TEXAS LONGHORN HISTORY
Rising From the Past
The Texas Longhorn has followed a long trail to the 21st. Century. Its ancestors came from the shores of Spain, arriving with Columbus in 1493 at Saint Domingo. In 1521, Gregorio de Villalobos brought the first cattle from Santa Domingo to Mexico. Explorers, settlers and expeditions to establish missions then brought cattle into Texas. These cattle, mingling with cattle lost by eastern settlers, propagated as they escaped, were scattered by Indians or abandoned. Left on their own without benefit of man, these animals survived by their own ingenuity developing through the years the traits of hardiness, disease resistance, longevity, fertility and browse utilization.
During the days following the American Civil War, the Texas longhorn became the financial salvation of the Southwest. Men returning home found that their only source of income was the thousands of Texas Longhorns wandering freely worth next to nothing in Texas, but hungered for by the residents in the North.
An estimated 10 million Texas cattle were trailed to northern markets between 1866 and 1895 bringing in the then staggering sum of $200,000,000. However, in the late 1800s, the hardy Texas Longhorn met with an enemy his natural instincts couldn't fight, the fencing of the open ranges and the importation of other beef breeds. Cattle were more valuable for their hides and tallow which mean't the lean Texas Longhorn was overlooked in favour of the beefier breeds of cattle from England.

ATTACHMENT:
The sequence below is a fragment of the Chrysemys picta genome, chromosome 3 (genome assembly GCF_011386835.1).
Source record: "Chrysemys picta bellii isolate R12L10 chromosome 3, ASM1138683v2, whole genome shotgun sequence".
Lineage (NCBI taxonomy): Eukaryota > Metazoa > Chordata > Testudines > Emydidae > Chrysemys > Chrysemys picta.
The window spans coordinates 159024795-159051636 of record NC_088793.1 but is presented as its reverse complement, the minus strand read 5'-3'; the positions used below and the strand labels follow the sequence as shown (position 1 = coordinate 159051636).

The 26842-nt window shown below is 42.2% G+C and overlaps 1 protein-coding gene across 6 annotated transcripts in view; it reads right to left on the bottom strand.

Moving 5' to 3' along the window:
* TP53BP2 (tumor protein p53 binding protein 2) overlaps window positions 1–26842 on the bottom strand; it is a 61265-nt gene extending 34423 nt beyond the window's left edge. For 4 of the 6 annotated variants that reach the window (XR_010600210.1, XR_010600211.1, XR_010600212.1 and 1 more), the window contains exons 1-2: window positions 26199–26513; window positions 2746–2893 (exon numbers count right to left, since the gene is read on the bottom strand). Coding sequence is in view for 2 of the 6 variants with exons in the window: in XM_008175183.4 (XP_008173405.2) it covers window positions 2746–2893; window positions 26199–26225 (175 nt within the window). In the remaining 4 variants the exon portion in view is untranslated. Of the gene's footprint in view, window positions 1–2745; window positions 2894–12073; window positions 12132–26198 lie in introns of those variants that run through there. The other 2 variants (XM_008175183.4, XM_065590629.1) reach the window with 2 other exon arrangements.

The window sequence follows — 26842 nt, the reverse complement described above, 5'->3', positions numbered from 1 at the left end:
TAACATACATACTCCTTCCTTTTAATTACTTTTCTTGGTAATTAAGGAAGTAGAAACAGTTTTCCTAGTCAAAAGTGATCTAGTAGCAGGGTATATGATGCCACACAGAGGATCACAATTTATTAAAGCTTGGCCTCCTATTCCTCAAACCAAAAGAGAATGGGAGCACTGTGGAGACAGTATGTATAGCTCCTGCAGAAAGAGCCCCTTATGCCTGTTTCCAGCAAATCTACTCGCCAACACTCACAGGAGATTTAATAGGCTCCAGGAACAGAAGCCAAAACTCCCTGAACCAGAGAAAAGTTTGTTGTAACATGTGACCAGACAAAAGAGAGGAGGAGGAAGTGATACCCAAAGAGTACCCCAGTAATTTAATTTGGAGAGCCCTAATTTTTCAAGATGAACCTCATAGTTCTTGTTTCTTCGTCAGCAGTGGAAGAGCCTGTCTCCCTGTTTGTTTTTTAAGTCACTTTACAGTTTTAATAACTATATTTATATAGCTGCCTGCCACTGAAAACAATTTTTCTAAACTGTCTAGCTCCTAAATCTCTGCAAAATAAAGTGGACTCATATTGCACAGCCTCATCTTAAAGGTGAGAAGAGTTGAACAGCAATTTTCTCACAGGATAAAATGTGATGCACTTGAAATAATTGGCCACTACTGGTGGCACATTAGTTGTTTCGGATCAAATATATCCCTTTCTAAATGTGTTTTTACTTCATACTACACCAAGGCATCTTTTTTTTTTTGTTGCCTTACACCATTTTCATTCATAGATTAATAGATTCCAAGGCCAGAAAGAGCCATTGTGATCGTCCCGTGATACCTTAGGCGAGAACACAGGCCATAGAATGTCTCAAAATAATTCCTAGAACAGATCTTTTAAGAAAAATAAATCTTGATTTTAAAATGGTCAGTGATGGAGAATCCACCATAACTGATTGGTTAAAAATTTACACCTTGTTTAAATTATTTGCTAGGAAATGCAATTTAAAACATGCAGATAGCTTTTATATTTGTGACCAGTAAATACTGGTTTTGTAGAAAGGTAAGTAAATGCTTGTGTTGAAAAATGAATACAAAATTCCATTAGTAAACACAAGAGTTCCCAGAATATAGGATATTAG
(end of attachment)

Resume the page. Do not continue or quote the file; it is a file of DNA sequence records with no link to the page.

The number of Texas Longhorns dwindled until the true Texas Longhorn approached extinction. As national concern grew, in 1927 the U.S. government appropriated $3,000 to acquire a herd of the old-time cattle. After a 5,000 mile trip through South Texas and Old Mexico, Forest Service employees located 23 head which became the foundation stock for the federal herd at the Wichita Mountains National Wildlife Refuge in Cache, Oklahoma.
Through the years, interest in the Texas Longhorns increased, and in 1964, concerned breeders organized the Texas Longhorn Breeders Association of America, and later the International Texas Longhorn Association, headquartered in Forth Worth, Texas and Glen Rose, Texas. Today through the efforts of those breeders, more than 250,000 head of Texas Longhorn cattle have been registered. The quality of the cattle has increased markedly in the last couple of decades while still keeping all the traits Texas Longhorns are known for.
Texas Longhorns were first imported into Australia in the early 1980's.
A dedicated group of breeders has managed to keep acquiring the latest genetics to where the quality of Longhorns in Australia is now of a very high standard. The breed registry Texas Longhorns Australia was formed in 2010.